Boot-loving Cadogan vampire Lindsey must team up with off-again, on-again vampire partner Luc when a woman from her past is targeted by supernaturals in New York Times bestselling author Chloe Neill’s all-new adventure.

And New York Times bestselling author Rob Thurman features Trixa Iktomi from her Trickster series dealing with magical vengeance and magical footwear.

Taking kick-ass urban fantasy literally, USA Today bestselling authors Kalayna Price and Faith Hunter bring together the best of the genre to once again prove when you’re fighting supernatural forces, it helps to keep your feet on the ground.

Out now

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16045296Miranda Kenneally‘s RACING SAVANNAH (NA): I’ve enjoyed all of Miranda Kenneally’s Hundred Oaks books – she has this breezy writing style which sucks you straight into the story, and this should be no exception. Plus horse racing!

They’re from two different worlds.

He lives in the estate house, and she spends most of her time in the stables helping her father train horses. In fact, Savannah has always been much more comfortable around horses than boys. Especially boys like Jack Goodwin—cocky, popular and completely out of her league. She knows the rules: no mixing between the staff and the Goodwin family. But Jack has no such boundaries.

With her dream of becoming a horse jockey, Savannah isn’t exactly one to follow the rules either. She’s not going to let someone tell her a girl isn’t tough enough to race. Sure, it’s dangerous. Then again, so is dating Jack…

Out now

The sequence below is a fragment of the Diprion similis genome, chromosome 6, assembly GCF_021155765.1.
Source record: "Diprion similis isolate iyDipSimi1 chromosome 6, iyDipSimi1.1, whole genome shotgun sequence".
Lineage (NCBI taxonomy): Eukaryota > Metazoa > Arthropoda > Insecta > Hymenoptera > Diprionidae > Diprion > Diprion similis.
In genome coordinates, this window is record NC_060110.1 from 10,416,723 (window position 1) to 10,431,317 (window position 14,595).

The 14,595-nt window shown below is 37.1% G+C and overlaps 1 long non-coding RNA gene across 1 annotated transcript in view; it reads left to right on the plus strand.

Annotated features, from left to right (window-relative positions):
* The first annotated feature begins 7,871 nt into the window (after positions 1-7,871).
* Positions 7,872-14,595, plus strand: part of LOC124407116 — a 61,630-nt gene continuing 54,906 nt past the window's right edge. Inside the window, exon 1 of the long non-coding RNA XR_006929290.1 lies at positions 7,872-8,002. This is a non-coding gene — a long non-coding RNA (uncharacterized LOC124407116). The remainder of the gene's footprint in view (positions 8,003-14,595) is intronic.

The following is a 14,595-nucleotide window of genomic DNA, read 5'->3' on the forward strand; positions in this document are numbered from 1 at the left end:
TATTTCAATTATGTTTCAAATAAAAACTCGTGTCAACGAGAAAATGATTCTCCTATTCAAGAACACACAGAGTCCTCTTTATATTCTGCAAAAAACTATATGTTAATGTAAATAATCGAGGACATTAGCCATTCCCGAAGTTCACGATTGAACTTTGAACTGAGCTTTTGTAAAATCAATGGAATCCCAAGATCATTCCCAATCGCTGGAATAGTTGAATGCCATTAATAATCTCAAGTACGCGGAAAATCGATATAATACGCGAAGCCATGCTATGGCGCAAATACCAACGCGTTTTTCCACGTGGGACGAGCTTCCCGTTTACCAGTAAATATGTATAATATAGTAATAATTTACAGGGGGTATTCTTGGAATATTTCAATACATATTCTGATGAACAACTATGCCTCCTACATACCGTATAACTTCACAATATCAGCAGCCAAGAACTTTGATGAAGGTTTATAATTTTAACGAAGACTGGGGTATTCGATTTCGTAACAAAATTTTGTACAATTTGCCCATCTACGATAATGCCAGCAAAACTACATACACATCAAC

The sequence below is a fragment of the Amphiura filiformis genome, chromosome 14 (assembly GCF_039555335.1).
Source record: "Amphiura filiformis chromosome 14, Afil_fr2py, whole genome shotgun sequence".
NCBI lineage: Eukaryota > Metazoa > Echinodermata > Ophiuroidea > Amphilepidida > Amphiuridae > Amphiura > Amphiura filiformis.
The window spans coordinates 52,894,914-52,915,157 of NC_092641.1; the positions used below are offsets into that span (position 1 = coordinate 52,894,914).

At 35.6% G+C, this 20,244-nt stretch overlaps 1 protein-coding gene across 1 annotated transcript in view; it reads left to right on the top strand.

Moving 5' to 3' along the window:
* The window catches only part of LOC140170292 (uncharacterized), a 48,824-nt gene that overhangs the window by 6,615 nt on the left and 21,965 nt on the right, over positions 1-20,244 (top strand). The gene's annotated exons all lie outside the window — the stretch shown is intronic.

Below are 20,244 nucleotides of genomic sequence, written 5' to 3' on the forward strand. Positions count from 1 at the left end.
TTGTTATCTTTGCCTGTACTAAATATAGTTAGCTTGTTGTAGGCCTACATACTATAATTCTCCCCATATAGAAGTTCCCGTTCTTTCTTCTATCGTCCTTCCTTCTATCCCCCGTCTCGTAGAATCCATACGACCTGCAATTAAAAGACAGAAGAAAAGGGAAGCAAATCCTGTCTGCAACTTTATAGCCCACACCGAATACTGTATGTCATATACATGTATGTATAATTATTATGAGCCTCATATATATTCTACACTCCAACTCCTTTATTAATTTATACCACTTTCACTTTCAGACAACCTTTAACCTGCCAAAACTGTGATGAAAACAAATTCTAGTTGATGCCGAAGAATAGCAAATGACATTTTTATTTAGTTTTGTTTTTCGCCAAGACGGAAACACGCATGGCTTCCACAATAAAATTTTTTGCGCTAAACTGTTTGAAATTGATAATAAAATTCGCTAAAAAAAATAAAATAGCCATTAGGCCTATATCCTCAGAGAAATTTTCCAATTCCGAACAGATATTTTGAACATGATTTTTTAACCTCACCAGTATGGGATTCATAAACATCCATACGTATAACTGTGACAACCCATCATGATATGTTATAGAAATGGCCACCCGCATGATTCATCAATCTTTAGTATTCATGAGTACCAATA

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17279560DANGEROUS WOMEN edited by George RR Martin and Gardner Dozois (UF): Every single GRRM/Dozois anthology makes me think “I want!” and this is no exception. It probably would be worth it just for the new Diana Gabaldon story (okay, and the new Jim Butcher), but there are also many others.

All new and original to this volume, the 21 stories in Dangerous Women include work by twelve New York Times bestsellers, and seven stories set in the authors’ bestselling continuities—including a new “Outlander” story by Diana Gabaldon, a tale of Harry Dresden’s world by Jim Butcher, a story from Lev Grossman set in the world of The Magicians, and a 35,000-word novella by George R. R. Martin about the Dance of the Dragons, the vast civil war that tore Westeros apart nearly two centuries before the events of A Game of Thrones.

Also included are original stories of dangerous women–heroines and villains alike–by Brandon Sanderson, Joe Abercrombie, Sherilynn Kenyon, Lawrence Block, Carrie Vaughn,  S. M. Stirling, Sharon Kay Penman, and many others.